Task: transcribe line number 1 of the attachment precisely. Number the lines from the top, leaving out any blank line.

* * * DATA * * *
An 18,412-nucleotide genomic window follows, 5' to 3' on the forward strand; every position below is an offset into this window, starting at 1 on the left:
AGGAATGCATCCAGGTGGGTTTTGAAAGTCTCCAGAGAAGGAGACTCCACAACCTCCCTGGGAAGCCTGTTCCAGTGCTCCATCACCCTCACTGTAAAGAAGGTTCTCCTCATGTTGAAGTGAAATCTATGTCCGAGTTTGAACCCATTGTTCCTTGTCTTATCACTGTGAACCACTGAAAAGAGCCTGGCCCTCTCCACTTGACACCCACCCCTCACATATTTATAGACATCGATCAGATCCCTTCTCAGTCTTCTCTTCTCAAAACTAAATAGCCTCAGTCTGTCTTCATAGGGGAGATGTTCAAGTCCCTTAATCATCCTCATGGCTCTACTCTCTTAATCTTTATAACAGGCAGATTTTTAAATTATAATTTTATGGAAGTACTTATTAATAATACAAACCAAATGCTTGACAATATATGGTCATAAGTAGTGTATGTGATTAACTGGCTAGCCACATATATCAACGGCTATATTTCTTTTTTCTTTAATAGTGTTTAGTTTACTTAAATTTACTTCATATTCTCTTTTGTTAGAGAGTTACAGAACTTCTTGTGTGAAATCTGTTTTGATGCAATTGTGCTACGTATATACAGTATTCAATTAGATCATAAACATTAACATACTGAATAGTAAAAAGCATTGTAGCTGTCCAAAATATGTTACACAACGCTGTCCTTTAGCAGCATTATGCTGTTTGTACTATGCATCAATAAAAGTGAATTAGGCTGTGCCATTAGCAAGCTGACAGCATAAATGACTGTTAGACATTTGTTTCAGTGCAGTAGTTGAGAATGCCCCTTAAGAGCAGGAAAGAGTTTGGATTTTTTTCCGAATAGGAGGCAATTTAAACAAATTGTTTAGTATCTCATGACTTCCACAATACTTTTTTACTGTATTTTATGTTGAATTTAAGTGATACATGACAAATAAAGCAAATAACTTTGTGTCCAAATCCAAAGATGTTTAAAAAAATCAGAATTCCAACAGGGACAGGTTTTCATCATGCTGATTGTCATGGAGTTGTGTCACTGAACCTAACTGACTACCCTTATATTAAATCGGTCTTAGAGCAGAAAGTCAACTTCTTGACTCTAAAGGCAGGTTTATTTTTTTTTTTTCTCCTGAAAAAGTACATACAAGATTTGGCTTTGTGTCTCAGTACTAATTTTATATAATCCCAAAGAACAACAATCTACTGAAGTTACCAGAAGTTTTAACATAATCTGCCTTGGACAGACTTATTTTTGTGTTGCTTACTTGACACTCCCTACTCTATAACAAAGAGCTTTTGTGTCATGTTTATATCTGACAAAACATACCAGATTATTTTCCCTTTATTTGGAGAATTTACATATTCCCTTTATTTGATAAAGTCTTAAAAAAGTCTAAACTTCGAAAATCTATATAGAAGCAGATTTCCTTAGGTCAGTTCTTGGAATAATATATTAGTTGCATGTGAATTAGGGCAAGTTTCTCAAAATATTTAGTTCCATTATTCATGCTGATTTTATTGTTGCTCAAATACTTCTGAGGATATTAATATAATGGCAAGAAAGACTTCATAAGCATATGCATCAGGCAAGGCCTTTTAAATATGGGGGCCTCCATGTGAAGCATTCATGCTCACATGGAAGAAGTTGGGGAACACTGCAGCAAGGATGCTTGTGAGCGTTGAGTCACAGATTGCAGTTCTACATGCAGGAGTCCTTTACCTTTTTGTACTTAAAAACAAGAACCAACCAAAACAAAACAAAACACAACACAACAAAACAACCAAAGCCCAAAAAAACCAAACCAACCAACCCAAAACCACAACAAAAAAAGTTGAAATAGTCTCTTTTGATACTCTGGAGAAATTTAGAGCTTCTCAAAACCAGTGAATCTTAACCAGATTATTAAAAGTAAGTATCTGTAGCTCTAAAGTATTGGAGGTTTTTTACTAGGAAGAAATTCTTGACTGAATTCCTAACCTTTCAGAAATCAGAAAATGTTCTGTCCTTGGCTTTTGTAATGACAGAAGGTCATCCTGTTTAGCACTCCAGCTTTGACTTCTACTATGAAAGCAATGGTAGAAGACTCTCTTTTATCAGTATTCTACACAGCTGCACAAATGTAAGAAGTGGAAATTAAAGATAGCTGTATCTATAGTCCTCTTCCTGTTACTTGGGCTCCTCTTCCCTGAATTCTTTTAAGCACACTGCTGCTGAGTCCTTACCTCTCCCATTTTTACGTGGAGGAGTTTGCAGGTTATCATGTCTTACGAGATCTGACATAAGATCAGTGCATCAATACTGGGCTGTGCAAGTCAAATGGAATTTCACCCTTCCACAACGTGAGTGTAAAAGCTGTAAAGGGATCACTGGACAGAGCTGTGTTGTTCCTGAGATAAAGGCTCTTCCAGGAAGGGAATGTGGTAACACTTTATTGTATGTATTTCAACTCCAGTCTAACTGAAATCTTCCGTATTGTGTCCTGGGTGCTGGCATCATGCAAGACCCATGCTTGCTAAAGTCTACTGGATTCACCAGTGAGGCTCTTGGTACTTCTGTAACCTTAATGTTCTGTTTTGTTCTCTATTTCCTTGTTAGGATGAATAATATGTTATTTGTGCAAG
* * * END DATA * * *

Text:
An 18,412-nucleotide genomic window follows, 5' to 3' on the forward strand; every position below is an offset into this window, starting at 1 on the left: